BJK: They brought infrastructure, in terms of personnel. They'd send five or six people to a tournament, so for local promoters, it meant that suddenly the headcount was doubled in the service area and public relations effort. And one very important thing they did was hire Ted Tinling to design and make our dresses. Every year we'd have a different color or theme. He'd make the dresses according to how he saw our personalities, and over the years that became a key part of our branding.

As players, how else did you benefit from their marketing expertise?
BJK: First of all, the Virginia Slims folks recognized that we had a human story to offer - they really wanted to make us into celebrities because they believed it was important that people felt they knew us. They made calls and created opportunities. We'd do PR like crazy: pro-ams, television, print. During the indoor tournaments I would be up till 2am doing interviews and then get up for a 6am radio show. We only had 16 player draws, we all pitched in and we were just beat. They also gave us media training - how to know when the press were baiting us, how to talk about other players, how to talk about other things besides forehands and backhands. It was PR 101… and we needed it. They'd send people along to press conferences with us. I can remember Rosie Casals and I did a press conference in Long Beach, where I'm from. In the end Rosie sat there and read a book because they kept talking to me. I was embarrassed, and said 'Can you please ask Rosie some questions!'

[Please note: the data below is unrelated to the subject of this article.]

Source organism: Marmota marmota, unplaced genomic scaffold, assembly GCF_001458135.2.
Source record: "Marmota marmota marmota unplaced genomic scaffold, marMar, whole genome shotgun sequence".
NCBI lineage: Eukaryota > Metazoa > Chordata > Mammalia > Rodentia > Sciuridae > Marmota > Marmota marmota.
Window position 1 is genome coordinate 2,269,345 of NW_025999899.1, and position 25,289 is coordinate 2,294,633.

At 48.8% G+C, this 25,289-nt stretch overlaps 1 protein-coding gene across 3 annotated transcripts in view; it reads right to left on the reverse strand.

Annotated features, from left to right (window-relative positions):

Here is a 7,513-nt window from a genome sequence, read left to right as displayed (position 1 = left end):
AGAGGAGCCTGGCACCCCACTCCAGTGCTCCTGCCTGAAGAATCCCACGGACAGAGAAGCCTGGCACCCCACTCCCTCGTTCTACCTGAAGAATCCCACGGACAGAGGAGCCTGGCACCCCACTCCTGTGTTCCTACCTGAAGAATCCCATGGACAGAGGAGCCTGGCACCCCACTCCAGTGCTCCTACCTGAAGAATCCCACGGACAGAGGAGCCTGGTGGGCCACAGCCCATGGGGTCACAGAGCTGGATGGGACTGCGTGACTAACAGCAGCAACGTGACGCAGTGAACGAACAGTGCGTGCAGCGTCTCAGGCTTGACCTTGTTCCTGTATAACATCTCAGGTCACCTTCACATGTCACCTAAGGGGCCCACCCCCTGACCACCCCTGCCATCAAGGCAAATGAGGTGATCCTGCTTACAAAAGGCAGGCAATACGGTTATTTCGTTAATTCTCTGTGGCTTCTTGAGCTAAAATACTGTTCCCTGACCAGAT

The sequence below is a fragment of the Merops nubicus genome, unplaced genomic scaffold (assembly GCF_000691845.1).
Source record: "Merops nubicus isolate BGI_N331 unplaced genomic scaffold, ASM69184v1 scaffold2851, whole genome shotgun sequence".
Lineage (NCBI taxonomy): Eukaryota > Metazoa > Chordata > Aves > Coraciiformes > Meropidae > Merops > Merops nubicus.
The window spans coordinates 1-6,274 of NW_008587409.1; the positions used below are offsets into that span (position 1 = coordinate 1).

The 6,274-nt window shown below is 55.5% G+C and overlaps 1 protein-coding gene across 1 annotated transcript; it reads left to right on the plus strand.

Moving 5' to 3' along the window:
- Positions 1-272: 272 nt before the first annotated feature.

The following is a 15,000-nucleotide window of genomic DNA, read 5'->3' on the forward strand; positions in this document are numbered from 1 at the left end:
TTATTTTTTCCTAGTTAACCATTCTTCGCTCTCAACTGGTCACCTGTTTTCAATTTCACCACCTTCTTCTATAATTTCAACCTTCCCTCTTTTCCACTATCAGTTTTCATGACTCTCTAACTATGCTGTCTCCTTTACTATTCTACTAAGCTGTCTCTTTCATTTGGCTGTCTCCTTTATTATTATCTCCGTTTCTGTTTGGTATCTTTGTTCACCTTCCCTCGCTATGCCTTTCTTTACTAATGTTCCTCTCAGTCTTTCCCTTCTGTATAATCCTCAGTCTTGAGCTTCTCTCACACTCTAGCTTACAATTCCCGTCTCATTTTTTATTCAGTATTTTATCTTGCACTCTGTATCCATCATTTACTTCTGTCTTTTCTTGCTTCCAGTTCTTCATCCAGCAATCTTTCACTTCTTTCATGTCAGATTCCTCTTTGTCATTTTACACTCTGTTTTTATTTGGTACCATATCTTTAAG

What were the other highlights for you, during that first season?
BJK: Gladys mounted a $40,000 tournament at the Hofheinz Pavilion in Houston during the summer. By that point we were focused on getting me over $100,000 in prize money for the year, so I would be the first woman athlete to achieve that. I knew I had to win the Houston tournament or I wasn't going to make it. It was some pressure for me personally, but more than anything it was about the message we wanted to send.

And after you subsequently passed the $100,000 mark in Phoenix, you received a call from the President?
BJK: That's right. President Nixon, also being from Southern California, had given me trophies at amateur tournaments and he followed my career. He was really proud, thrilled that I had done it. I took the call at Philip Morris's offices. I remember we did a big media day… I think I was wearing a paper crown. And that segued nicely into the next year. It was at the height of the women's movement - Title IX passed on June 23, 1972 - and it was just perfect timing. I played Bobby Riggs in '73, and we got a great contract with CBS. We were very fortunate culturally with the timing in this country and this world, and I think we probably created some of it.

The USLTA was actually pretty quick to drop its sanctions against you, but they set up a rival tour. How did that make you feel?
BJK: Can you imagine, after two years of pleading with them behind the scenes? So we have a tour and - oh, no - now there are two tours! It divided up the players, which was the worst thing that could have happened. So for me, the next goal was that we had to be together. We wanted the top talent playing against each other every week. Because of Philip Morris and their expertise, we were able to stay ahead of the curve. They had a lot more money than the USLTA, and I know Ellen Merlo and Joe Cullman did a lot to try and work it all out. Of course, it wasn't until 1974 that we were all together.

As the Slims circuit gathered steam, did you ever dream it would take so long before everyone was under the same banner?